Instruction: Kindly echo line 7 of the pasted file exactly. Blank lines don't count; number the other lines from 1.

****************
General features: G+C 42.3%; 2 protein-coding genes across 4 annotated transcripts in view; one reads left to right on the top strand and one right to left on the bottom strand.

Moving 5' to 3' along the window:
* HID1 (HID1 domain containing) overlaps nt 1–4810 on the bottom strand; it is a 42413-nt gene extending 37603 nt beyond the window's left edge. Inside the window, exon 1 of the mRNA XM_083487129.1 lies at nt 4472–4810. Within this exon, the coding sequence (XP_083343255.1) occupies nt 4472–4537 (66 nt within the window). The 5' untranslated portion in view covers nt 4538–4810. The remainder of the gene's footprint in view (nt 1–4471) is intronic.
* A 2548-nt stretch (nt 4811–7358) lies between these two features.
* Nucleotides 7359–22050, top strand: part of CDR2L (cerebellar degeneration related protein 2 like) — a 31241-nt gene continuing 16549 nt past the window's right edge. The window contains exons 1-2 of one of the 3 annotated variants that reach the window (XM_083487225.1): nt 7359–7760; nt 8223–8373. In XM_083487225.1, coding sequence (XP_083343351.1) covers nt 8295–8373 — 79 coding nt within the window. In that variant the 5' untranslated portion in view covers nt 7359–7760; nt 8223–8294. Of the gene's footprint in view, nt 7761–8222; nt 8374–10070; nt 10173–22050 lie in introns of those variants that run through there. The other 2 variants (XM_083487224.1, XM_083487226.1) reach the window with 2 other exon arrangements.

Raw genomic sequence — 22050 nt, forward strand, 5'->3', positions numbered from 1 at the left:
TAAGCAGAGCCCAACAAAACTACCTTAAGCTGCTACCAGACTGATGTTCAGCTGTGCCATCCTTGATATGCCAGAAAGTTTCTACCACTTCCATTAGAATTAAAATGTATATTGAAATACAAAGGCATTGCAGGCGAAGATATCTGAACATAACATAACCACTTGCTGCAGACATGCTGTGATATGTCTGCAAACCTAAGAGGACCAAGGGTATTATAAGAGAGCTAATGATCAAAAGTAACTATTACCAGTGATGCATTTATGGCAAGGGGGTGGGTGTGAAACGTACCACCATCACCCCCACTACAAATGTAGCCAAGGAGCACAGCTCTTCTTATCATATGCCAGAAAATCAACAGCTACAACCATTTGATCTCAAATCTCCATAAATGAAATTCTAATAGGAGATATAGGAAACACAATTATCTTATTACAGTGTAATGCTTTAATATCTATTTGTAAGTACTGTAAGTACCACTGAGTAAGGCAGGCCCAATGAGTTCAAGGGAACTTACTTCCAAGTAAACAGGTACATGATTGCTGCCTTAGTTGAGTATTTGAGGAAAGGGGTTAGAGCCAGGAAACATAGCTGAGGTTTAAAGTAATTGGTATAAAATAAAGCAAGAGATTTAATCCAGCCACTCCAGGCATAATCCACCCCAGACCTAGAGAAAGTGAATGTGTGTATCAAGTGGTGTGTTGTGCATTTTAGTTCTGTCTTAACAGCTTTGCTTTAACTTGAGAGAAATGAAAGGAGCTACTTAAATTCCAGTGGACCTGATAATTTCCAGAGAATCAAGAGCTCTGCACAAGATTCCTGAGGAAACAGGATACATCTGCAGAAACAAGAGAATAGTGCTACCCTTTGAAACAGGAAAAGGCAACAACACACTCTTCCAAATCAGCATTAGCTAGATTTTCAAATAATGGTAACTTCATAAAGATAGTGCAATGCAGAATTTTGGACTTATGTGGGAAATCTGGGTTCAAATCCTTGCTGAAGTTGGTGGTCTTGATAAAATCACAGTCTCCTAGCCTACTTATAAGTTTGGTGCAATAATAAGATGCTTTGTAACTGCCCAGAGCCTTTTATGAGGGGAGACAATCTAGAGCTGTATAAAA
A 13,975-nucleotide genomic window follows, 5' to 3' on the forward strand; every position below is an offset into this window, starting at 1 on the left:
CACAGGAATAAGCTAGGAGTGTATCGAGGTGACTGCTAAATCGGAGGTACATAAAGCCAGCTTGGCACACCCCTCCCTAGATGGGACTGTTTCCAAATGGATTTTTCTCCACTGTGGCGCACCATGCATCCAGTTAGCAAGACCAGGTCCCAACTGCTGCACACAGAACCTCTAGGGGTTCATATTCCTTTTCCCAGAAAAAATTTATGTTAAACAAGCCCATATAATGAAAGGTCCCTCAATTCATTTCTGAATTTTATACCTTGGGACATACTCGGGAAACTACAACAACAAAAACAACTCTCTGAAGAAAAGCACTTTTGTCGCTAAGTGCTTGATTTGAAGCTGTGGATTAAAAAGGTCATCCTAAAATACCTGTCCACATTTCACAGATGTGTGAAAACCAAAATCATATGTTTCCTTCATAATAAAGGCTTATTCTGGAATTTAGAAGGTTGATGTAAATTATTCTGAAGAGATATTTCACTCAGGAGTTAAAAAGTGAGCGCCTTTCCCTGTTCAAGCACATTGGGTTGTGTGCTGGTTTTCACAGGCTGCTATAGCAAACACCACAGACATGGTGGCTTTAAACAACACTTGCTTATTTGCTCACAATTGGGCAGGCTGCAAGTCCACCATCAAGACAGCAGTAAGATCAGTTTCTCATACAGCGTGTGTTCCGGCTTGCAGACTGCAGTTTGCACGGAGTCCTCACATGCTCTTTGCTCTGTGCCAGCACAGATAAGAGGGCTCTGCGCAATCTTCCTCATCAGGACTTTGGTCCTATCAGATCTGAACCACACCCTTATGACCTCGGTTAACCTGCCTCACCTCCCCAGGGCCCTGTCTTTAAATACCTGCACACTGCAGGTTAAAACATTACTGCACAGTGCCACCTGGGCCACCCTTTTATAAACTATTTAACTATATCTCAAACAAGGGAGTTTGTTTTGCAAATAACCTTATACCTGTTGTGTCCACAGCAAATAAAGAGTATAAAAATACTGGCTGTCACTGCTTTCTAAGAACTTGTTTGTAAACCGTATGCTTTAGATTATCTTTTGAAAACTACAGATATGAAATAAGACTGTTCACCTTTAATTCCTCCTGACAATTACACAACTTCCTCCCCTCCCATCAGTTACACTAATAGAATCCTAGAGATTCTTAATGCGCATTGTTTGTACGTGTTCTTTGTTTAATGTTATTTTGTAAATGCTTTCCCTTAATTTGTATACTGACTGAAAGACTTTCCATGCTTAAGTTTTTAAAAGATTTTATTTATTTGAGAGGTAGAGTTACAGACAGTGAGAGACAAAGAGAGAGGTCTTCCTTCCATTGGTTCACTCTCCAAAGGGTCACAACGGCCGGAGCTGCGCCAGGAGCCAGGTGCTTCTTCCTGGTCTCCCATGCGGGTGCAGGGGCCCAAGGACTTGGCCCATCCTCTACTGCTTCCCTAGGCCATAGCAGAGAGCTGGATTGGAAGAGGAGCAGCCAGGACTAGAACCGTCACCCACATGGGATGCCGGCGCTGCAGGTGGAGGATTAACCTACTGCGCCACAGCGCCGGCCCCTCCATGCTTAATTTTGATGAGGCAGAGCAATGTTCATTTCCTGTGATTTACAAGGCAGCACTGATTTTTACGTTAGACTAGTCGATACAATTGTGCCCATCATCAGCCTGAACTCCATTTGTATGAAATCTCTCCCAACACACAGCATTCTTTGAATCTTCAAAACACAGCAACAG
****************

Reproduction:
TAAGCAGAGCCCAACAAAACTACCTTAAGCTGCTACCAGACTGATGTTCAGCTGTGCCATCCTTGATATGCCAGAAAGTTTCTACCACTTCCATTAGAATTAAAATGTATATTGAAATACAAAGGCATTGCAGGCGAAGATATCTGAACATAACATAACCACTTGCTGCAGACATGCTGTGATATGTCTGCAAACCTAAGAGGACCAAGGGTATTATAAGAGAGCTAATGATCAAAAGTAACTATTACCAGTGATGCATTTATGGCAAGGGGGTGGGTGTGAAACGTACCACCATCACCCCCACTACAAATGTAGCCAAGGAGCACAGCTCTTCTTATCATATGCCAGAAAATCAACAGCTACAACCATTTGATCTCAAATCTCCATAAATGAAATTCTAATAGGAGATATAGGAAACACAATTATCTTATTACAGTGTAATGCTTTAATATCTATTTGTAAGTACTGTAAGTACCACTGAGTAAGGCAGGCCCAATGAGTTCAAGGGAACTTACTTCCAAGTAAACAGGTACATGATTGCTGCCTTAGTTGAGTATTTGAGGAAAGGGGTTAGAGCCAGGAAACATAGCTGAGGTTTAAAGTAATTGGTATAAAATAAAGCAAGAGATTTAATCCAGCCACTCCAGGCATAATCCACCCCAGACCTAGAGAAAGTGAATGTGTGTATCAAGTGGTGTGTTGTGCATTTTAGTTCTGTCTTAACAGCTTTGCTTTAACTTGAGAGAAATGAAAGGAGCTACTTAAATTCCAGTGGACCTGATAATTTCCAGAGAATCAAGAGCTCTGCACAAGATTCCTGAGGAAACAGGATACATCTGCAGAAACAAGAGAATAGTGCTACCCTTTGAAACAGGAAAAGGCAACAACACACTCTTCCAAATCAGCATTAGCTAGATTTTCAAATAATGGTAACTTCATAAAGATAGTGCAATGCAGAATTTTGGACTTATGTGGGAAATCTGGGTTCAAATCCTTGCTGAAGTTGGTGGTCTTGATAAAATCACAGTCTCCTAGCCTACTTATAAGTTTGGTGCAATAATAAGATGCTTTGTAACTGCCCAGAGCCTTTTATGAGGGGAGACAATCTAGAGCTGTATAAAA